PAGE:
# My clean Java solution with explanation

• We use another method private boolean isUgly(int num, int n) to handle 2, 3, 5 without produce duplicate codes.

Use num == 0 and num == 1 to deal with end condition.

The remaining logic is clean.

Solution:

public class Solution {
public boolean isUgly(int num) {
if (num == 0) { return false; }
if (num == 1) { return true; }
return isUgly(num, 2) || isUgly(num, 3) || isUgly(num, 5);
}

private boolean isUgly(int num, int n) {
return num % n == 0 ? isUgly(num / n) : false;
}
}

• Can be quite slow, try for example num = -1458000000. That case alone takes about 1000 ms on the OJ (it's not among the test cases, I submitted your solution with a wrapper to test this). Or num = 2041200000, which takes about 300 ms. (I'm not the downvoter, though)

• :) Of course it is slow. The tradeoff is that this solution is extensible for any "UGLY NUMBERS".

Wanna fast? Use C pointer to pass number and reassign values.

Actually I think the series of Ugly Numbers is totally meaningless. I don't know who invent the ugly numbers.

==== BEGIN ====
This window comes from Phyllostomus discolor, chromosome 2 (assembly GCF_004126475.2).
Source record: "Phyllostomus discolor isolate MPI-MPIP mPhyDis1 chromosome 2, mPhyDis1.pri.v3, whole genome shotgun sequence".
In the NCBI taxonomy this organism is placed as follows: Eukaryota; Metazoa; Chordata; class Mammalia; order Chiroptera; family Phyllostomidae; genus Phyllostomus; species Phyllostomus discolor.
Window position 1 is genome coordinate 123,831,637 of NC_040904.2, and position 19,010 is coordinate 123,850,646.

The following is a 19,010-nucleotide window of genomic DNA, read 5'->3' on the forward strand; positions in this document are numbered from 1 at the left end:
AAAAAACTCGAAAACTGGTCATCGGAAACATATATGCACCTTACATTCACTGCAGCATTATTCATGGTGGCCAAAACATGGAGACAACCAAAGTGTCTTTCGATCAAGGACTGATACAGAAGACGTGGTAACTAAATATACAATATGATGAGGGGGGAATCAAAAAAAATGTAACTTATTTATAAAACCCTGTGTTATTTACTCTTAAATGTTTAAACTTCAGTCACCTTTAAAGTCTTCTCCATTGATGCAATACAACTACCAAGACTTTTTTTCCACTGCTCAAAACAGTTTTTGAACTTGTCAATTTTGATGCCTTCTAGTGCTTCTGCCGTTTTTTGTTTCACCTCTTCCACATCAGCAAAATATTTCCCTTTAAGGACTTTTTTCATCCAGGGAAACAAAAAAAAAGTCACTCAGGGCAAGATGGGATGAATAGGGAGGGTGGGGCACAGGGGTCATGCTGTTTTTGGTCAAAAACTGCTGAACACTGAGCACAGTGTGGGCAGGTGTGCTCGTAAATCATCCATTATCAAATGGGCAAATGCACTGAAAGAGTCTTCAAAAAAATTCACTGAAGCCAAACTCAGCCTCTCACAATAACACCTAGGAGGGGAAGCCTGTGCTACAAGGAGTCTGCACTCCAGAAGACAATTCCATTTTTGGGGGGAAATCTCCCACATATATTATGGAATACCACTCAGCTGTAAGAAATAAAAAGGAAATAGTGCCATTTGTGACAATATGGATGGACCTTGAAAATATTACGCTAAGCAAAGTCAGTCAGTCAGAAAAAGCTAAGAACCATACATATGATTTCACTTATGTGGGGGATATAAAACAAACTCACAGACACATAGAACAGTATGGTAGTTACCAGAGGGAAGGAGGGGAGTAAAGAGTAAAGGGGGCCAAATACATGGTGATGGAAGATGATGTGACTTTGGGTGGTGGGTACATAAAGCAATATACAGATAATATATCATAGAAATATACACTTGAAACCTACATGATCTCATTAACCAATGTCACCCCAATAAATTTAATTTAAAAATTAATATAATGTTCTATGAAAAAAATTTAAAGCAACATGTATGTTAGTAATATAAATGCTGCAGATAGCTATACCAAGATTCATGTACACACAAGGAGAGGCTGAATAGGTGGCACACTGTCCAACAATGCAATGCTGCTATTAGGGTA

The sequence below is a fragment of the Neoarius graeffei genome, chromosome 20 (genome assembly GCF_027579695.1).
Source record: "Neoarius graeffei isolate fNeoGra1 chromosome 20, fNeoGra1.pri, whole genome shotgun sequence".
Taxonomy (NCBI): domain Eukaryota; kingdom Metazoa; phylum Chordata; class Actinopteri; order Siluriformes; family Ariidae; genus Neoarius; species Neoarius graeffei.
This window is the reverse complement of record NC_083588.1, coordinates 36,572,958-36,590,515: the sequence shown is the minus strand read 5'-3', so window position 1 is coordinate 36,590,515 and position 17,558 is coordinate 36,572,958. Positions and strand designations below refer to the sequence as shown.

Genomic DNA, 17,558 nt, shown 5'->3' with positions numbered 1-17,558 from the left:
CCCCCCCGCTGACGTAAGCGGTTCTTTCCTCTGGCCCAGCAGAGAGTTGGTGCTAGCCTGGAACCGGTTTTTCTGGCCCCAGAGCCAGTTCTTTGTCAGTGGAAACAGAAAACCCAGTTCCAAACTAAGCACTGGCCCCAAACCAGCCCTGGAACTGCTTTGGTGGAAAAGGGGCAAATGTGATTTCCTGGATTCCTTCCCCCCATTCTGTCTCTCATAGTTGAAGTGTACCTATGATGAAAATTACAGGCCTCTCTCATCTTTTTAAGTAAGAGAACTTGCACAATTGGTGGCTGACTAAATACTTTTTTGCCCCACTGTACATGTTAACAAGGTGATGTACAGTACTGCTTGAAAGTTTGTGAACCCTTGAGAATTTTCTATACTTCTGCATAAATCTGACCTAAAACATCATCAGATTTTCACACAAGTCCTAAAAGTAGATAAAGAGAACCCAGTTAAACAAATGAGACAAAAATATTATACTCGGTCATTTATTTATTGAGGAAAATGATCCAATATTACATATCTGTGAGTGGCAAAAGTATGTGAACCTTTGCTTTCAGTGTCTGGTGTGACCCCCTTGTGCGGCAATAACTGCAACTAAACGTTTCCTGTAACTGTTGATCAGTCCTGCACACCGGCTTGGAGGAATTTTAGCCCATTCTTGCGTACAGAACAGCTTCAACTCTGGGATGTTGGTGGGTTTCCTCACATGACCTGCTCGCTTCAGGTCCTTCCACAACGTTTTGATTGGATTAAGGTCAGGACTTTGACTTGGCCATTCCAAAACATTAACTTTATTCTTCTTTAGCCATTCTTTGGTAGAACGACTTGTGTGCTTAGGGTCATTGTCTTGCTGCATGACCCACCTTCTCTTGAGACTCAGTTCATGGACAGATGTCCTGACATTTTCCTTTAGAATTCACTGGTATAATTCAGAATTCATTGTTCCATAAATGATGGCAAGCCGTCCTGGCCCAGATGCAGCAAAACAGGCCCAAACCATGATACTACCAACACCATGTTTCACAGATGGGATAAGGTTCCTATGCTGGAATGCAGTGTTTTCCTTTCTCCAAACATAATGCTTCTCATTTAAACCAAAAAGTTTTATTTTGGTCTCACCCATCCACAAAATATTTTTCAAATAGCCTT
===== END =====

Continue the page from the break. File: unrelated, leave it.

But I would not join the company if they asked me this question in interview.

• I don't know what "Use C pointer to pass number and reassign values" means, but does that make it 100000~1400000 times faster? That's how much faster my "normal" Java solution solves those cases.

I don't see what you mean with extensible, either. How are other solutions not extensible?

• 100000~1400000 times faster?

Did you mean your solution can solve input 2041200000 in 300ms/100000=0.003ms ?

• Actually in around 0.0014ms, so even about 200000 times faster. Don't know why I wrote 100000, either a typo or I got confused by all the numbers. I still have "300000000/1400 = 214285.714" in the calculator...

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